Bats at our places
There are 18 species of bat in the UK, and all of these can be found at some of our special places. We're at the forefront of bat conservation in the UK and produce advice for builders, conservators and foresters who encounter bats.
In the 1970s experts found evidence of widespread decline of bat species in Britain. This led to all 18 species, 17 of these are breeding, being protected by law in 1981. Since then there has been some proof of recovery within the bat population but some have shown very little change from what was already low numbers. The reasons for lack of recovery are thought to be loss of roost sites, especially in buildings; loss of feeding habitats, especially in farmland; and in some cases direct persecution.
A common misconception
Bats aren't blind, they can actually see very well. However, at night their ears are more important than their eyes. Bats shout as they fly and the returning echoes give them information about what is ahead of them. It’s called echo location.
Their shouts are so high in frequency that they're inaudible to us. We use a bat detector to tune in to them. This translates the ultra sound into a frequency that we can hear. Romantically-minded male bats serenade females in mating season.
A common bat, the Pipistrelle, can eat around 3,000 tiny bugs each night including midges, moths and lacewings, which is the equivalent of one third of its body weight. For an adult human this is the same as eating around 137 sandwiches or 24kg of food each day.
During cold or wet summers, when there aren’t many bugs to feed on, bats can go into a semi-hibernating state known as ‘torpor’. This means they expend less energy and can conserve their resources until the weather warms up.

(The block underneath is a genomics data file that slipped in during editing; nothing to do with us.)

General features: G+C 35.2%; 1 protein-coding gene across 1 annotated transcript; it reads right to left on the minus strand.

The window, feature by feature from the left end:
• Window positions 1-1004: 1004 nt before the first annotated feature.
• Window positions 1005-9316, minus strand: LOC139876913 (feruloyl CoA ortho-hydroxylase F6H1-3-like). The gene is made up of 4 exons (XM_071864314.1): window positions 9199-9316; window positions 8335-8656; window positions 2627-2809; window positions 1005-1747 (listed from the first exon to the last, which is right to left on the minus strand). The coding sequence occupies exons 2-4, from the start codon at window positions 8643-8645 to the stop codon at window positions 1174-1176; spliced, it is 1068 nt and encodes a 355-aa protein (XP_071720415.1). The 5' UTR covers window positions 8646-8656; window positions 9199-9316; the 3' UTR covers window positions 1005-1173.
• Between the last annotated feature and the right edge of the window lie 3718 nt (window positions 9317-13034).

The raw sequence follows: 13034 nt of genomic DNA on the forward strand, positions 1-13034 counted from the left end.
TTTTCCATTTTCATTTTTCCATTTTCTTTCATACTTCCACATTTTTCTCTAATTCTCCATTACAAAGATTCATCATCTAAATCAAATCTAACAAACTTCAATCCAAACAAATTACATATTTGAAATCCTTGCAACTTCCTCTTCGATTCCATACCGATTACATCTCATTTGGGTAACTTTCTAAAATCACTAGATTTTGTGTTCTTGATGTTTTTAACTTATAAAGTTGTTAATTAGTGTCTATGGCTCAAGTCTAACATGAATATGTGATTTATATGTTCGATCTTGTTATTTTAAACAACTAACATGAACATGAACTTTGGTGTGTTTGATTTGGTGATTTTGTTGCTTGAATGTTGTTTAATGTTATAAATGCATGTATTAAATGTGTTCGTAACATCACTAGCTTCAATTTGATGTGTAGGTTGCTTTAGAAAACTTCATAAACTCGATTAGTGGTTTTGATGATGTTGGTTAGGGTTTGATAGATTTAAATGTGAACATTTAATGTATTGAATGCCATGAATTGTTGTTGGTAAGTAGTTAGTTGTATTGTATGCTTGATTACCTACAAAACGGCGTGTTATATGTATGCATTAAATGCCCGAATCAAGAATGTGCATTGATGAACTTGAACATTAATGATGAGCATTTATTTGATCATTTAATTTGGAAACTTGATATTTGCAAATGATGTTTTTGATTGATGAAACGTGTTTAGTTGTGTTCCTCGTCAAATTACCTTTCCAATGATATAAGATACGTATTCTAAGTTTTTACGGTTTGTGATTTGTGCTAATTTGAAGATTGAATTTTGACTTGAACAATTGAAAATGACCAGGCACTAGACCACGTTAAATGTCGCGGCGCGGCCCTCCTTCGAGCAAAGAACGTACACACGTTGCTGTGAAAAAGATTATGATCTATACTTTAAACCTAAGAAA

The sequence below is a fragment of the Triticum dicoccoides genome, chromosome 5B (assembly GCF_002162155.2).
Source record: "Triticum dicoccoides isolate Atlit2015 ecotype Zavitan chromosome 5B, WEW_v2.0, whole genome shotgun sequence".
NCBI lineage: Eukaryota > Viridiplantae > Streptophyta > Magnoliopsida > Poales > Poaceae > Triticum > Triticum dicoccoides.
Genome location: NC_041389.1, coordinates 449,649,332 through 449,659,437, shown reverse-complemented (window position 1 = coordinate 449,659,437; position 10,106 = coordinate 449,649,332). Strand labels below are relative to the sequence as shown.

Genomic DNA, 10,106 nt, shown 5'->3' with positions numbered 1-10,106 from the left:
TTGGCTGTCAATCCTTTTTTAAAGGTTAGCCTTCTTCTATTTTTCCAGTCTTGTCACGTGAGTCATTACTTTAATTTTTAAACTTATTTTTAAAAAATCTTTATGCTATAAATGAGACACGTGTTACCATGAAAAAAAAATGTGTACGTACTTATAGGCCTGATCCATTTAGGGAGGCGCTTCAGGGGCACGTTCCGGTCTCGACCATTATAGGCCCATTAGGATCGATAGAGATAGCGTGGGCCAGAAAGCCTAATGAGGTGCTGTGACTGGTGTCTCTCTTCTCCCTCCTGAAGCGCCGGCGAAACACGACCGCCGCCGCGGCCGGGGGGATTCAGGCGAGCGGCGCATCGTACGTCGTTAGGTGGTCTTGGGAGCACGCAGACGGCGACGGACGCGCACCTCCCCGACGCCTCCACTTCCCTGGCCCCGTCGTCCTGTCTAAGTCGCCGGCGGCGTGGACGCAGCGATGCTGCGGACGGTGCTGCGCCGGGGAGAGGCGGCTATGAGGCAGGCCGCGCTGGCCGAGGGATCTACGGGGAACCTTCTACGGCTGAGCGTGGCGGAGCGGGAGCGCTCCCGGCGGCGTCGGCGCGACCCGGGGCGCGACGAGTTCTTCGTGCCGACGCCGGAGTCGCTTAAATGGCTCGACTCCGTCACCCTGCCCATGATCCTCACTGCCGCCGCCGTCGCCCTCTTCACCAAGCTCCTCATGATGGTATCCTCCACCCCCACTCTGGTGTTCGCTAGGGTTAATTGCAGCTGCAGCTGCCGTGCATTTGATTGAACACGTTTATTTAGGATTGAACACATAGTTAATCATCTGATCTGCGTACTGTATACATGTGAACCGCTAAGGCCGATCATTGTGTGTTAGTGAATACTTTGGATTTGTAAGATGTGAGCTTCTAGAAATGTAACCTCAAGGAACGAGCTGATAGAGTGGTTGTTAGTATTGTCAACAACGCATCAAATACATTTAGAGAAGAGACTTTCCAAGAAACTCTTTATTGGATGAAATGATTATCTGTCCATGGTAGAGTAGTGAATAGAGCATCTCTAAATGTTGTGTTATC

Bats and our buildings
As a conservation charity, protecting wildlife at our places is at the core of our values. Old buidlings and manor houses which we care for are ideal roosting sites for bats.
" Our big country houses and their stable blocks provided the perfect environment for bat roosts, warm enough and private for breeding. We have a special responsibility within the UK and Europe for the care of the bat population. "
A recent conservation project at Wilderhope Manor demonstrates why careful planning is vital to protect the homes of bat colonies in our older buildings.
A dusk and dawn survey at Wilderhope prior to starting work, indicated the presence of summer roosts of Brandt’s bat, Brown Long-eared bats and Common Pipistrelle bats. In preperation for winter, bat's hibernating period, temporary alternative bat roosting provisions were built within neighbouring buildings.
An ecologist observed the work at Wilderhope as it happened, and noted down the location of bat nesting sites as the roof slates were removed. He also advised on mitigation measures throughout the work, including providing a number of small gaps in the slates and roofing felt to allow bats to access the batten void and roof-spaces.
The wildlife mitigation strategy was successful; monitoring is ongoing but during summer 2016 it was found that the bat colony and a colony of nesting swifts had returned to the building.
How to spot bats near you
The best time to spot bats is from May - September. They typically begin hibernating from October through to March/April, so to catch them out flying stick to the summer months. Dr David Bullock, our head of nature conservation recommends that the first half an hour after sunset is when you are most likely to see them.
Climate change means that some bats are extending their range to the north of the country as it's becoming warmer for them to live there. During winter hiberation, if the temperature reaches above 7 degrees and insects are flying, bats wake up to feed before going back to sleep.
To help bats thrive, in addition to roosting sites, they need easy access to feeding sites. They like areas free from light pollution, woodland avenues and long bushy hedgerows so they can move between spots without being exposed to the open.
When you visit one of our places to see nature up close or join a specialist bat walk, you help us maintain our commitment to wildlife conservation.